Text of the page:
As I described in the introduction
, the threat of fasting for me is a way to balance overconsumption and exploitation. Apart from the physical fast, which is near abstinence from food and which I will talk about at another point, I will wear one and the same dress for the project’s duration.
When I changed my career to sustainability research, it took me some time - longer than seems reasonable - to understand the connection between sustainability and my shopping habits. When I finally thought I got it, it took me even more time to take action. In the beginning, the action was limited to not buying clothes in particular shops that I considered “evil.” Soon, I noticed, though, that it wasn’t just about WHERE and WHAT I buy. Shopping second-hand or at sustainable brands is excellent. But this didn’t change the WHY; what didn’t change was that I kept consuming. I became fascinated with finding out.
I found the case of fashion and consumption exciting for four reasons.
Firstly, fashion has a significant impact on the environment. The production of fashion makes up 10% of humanity’s carbon emissions, dries up water sources, and pollutes rivers and streams. Additionally, 85% of all textiles go to the dump each year, and washing some types of clothes sends a significant amount of microplastics into the ocean.
Second, fashion is culturally loaded. It can be used as art, an expression of worldviews and political inclinations, and to signify belonging to a particular group and status. And it can be used to enhance our psychological constructs, such as our self-esteem and well-being. It might be a bit overstated, but I sense that what the fashion psychologist Carolyn Mair describes is somewhat true.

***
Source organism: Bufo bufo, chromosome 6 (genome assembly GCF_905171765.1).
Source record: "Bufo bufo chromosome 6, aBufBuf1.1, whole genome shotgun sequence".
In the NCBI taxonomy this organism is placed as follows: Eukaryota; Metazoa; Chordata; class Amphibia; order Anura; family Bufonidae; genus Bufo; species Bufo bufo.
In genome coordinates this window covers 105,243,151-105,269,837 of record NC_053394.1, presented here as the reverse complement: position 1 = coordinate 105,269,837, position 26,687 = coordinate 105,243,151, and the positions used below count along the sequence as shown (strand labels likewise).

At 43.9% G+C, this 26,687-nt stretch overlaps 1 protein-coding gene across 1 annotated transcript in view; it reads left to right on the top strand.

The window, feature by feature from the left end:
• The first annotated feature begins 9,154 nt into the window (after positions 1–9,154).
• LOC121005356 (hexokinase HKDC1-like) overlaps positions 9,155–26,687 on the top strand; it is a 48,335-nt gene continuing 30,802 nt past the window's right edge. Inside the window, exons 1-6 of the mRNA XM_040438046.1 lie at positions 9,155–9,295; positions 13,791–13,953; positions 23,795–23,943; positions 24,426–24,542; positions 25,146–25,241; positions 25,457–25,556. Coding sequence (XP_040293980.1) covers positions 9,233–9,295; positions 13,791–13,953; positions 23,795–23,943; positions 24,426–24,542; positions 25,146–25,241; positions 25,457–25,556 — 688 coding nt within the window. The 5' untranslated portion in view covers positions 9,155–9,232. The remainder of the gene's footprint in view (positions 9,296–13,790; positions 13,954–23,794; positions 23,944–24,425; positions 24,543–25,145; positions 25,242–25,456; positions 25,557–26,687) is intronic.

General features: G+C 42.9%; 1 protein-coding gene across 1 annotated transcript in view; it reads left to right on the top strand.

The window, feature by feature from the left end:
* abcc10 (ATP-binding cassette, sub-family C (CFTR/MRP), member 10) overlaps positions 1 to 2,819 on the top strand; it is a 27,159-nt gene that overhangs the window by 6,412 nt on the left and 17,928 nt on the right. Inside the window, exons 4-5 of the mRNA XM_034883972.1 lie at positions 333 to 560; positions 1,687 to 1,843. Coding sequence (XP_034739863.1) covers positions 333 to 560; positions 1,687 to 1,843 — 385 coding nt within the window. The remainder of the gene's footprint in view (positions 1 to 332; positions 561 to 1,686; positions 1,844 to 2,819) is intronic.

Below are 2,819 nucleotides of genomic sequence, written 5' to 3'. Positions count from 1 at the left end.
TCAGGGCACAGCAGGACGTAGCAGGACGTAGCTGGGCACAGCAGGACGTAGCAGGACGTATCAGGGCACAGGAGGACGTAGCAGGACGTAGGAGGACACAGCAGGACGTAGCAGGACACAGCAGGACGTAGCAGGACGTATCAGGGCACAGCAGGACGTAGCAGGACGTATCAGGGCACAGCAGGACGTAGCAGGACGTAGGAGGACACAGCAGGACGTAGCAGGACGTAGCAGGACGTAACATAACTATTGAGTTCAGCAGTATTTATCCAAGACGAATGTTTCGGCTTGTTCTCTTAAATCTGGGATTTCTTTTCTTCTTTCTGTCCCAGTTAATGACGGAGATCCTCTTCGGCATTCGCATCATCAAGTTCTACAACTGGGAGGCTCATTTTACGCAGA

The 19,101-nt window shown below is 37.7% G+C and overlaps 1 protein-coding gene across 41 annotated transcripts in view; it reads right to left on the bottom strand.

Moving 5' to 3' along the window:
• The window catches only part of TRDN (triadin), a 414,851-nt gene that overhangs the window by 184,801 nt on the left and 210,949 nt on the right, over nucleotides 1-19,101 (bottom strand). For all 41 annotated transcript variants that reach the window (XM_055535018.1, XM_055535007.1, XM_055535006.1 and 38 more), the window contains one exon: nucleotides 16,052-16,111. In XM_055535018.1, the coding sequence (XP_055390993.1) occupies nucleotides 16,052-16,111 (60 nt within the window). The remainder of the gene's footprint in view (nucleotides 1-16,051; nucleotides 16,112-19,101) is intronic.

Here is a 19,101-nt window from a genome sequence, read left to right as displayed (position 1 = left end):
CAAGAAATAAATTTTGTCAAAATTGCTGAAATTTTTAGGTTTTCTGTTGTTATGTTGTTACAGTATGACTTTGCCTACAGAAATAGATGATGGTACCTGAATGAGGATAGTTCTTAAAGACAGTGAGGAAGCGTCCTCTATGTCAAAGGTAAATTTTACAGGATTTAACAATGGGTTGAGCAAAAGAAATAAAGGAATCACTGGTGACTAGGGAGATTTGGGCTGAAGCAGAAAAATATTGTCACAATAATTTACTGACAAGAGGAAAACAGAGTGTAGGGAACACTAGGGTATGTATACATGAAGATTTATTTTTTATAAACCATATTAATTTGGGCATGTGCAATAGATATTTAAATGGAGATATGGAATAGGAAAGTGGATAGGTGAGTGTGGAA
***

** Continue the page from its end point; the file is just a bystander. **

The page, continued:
“Fashion matters beyond what our clothes say about us. Fashion affects how we view ourselves and others, our self and identity, and how we navigate our worlds.”
If it is only half true, it still has a significant impact on us as individuals and society. If I follow the idea that we become-with the material, fashion makes me into the person I am.
And this brings me to the third reason. By already having worn one dress for some time, I made the experience that the dress became more and more valuable to me. I began to treat it like a living being with their* own habitus. I began to develop a relationship with this dress that I haven’t before with my clothes or possessions. I hope to explore this relationship between humans and material further during the 108 days. Am I choosing the clothes I wear, or do they choose me? Where do I - as an identity - end, at my skin or clothes? How does my sense of care change through building a relationship with the material?
And lastly, I find wearing one dress as a “fasting practice” beneficial to raise awareness and increase my understanding of overconsumption. When I live well by wearing one piece of clothes, how can I ever think that having 103 clothes (the average amount of clothes a woman in the US owns) is a good idea? It recalibrates my baseline of what is normal and ripples through other areas of my life: is it normal to live in a 100m2 apartment with two people? Is it normal that one family owns two cars? Is it normal to fly on vacation three times a year? Is it normal that I can buy lunch for 3Euro in 5min wrapped in half a pound of plastic? The Ecocene will need a lot of recalibrating of what we consider normal.
The black dress’ story